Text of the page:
Note to the Federal Reserve: Don’t Panic About Inflation | The New Yorker

The details of the inflation report provide some evidence to back up these arguments, but also some evidence that is less supportive. The price of medical services rose by 0.6 per cent last month, the cost of domestic services (such as housecleaning) rose by 0.9 per cent, and the cost of haircuts and other personal-care services jumped by 1.2 per cent. These were significant rises. However, taking the services sector over all (less energy services), prices jumped by 0.4 per cent in January, compared with 0.3 per cent in December, and 0.4 per cent in October. That doesn’t look like a sudden takeoff.

Can I Still Work From Home? Goldman Sachs Sticks to Office Plans in Hybrid Era - Bloomberg

Firms or managers toying with a full-time return face an uncomfortable reality, experts say: Without significant pay incentives that only the richest firms can offer, staff are increasingly likely to look elsewhere. For everyone else, wholesale changes to workplace culture are needed to retain and attract the best.

New study suggests two paths toward 'super immunity' to COVID-19: Research compares routes to immunity involving vaccination -- ScienceDaily

"It makes no difference whether you get infected-and-then-vaccinated, or if you get vaccinated-and-then-a-breakthrough infection," said co-senior author Fikadu Tafesse, Ph.D., assistant professor of molecular microbiology and immunology in the OHSU School of Medicine. "In either case, you will get a really, really robust immune response -- amazingly high."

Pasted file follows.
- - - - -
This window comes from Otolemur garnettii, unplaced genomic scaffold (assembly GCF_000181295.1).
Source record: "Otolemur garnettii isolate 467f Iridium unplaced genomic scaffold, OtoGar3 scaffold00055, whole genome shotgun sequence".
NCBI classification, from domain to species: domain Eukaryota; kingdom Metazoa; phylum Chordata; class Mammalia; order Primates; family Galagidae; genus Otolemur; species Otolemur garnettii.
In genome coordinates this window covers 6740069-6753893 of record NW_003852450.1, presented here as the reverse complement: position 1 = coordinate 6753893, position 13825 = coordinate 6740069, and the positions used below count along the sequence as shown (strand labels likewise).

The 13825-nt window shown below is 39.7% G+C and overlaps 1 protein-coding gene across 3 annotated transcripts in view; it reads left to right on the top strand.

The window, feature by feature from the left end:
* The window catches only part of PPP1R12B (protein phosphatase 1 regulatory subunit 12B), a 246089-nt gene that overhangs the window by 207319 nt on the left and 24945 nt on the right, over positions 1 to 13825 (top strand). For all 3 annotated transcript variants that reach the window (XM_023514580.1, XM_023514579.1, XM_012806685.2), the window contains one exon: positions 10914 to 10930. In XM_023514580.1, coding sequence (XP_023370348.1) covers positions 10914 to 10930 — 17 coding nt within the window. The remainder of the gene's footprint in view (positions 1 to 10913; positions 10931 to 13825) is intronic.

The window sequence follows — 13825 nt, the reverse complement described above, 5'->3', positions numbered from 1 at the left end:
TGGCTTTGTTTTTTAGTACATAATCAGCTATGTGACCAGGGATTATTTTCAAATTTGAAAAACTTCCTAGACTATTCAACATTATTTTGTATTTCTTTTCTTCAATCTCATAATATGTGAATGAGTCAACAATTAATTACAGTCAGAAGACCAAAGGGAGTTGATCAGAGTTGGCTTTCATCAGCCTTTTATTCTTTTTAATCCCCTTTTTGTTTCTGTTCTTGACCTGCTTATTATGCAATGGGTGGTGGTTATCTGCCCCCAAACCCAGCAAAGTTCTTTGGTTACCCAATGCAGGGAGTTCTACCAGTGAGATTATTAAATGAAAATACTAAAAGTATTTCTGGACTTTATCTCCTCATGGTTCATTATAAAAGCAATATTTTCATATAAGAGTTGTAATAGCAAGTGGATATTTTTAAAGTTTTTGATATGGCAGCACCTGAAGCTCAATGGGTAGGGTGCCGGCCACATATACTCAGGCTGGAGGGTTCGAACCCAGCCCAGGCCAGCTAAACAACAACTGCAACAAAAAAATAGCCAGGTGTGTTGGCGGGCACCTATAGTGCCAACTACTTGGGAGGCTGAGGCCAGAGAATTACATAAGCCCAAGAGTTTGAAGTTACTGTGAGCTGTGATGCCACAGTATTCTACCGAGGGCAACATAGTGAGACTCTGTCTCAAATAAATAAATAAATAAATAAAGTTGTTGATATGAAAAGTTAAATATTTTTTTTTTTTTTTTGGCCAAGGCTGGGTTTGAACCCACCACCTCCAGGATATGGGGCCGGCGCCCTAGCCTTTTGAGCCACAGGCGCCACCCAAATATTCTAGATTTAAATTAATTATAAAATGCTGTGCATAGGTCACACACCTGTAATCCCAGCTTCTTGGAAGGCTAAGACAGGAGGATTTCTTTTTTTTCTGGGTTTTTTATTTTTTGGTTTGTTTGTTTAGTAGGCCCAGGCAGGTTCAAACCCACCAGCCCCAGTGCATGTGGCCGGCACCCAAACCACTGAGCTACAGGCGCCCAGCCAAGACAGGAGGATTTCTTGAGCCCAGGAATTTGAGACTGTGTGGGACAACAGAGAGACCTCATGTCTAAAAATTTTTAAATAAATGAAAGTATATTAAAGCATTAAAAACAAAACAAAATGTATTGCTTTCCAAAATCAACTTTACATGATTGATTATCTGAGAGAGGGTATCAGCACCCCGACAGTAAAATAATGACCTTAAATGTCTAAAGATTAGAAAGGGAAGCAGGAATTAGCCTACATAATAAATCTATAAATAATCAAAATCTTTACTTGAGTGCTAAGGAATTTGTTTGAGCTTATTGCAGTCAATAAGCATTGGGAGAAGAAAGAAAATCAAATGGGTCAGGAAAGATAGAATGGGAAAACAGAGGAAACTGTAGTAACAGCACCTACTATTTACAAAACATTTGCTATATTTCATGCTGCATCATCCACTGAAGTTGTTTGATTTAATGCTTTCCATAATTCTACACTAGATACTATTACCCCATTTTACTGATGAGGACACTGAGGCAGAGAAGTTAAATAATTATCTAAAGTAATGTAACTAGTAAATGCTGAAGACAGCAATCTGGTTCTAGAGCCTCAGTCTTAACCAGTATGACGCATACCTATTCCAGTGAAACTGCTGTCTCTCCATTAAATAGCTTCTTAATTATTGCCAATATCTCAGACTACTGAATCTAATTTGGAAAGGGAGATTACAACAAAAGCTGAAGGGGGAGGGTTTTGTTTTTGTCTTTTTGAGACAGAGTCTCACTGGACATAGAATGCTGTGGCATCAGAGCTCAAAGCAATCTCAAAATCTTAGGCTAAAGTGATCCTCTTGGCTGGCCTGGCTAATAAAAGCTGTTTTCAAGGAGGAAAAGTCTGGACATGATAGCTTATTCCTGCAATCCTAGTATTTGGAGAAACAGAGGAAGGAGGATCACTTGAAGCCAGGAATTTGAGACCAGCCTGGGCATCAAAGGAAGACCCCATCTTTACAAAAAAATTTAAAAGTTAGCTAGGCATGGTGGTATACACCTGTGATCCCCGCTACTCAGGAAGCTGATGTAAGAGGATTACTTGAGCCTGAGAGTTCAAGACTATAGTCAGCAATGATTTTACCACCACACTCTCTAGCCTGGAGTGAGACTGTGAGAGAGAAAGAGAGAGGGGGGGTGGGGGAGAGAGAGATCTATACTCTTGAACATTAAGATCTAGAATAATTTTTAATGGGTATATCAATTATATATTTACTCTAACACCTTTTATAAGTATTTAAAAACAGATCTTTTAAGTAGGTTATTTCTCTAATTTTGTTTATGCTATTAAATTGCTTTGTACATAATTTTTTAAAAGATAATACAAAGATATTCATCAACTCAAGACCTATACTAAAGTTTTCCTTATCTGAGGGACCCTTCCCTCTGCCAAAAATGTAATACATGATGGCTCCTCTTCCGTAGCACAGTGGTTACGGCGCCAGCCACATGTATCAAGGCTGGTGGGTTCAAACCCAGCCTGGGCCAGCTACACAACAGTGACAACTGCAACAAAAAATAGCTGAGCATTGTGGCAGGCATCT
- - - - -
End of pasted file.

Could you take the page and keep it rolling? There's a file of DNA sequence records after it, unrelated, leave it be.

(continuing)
Why Airbnb CEO Brian Chesky Thinks the Home Is the Future of Travel - The Atlantic

The most compelling statistic for me is the number of people who are using Airbnb for long-term stays. Twenty percent of our nights booked now are for 28 days or longer. Half of our stays are for a week or longer. These are big increases from before the pandemic, and I think it’s related to the fact that people don’t have to go back to the office. Another data point we’re seeing is an increase in people traveling with pets, as people are staying longer. Use of the Wi-Fi filter on Airbnb has increased by 55 percent since before the pandemic, so people obviously care more about their Wi-Fi connection, and they want to verify the speed of the internet if they’re doing Zooms. Another data point is that Mondays and Tuesday are the fastest-growing days of the week for travel. More people are treating ordinary weekends like long holiday weekends. This is also part of the flexibility afforded by remote work.

Prescribed blood thinners can help reduce hospitalizations related to COVID-19, study finds -- ScienceDaily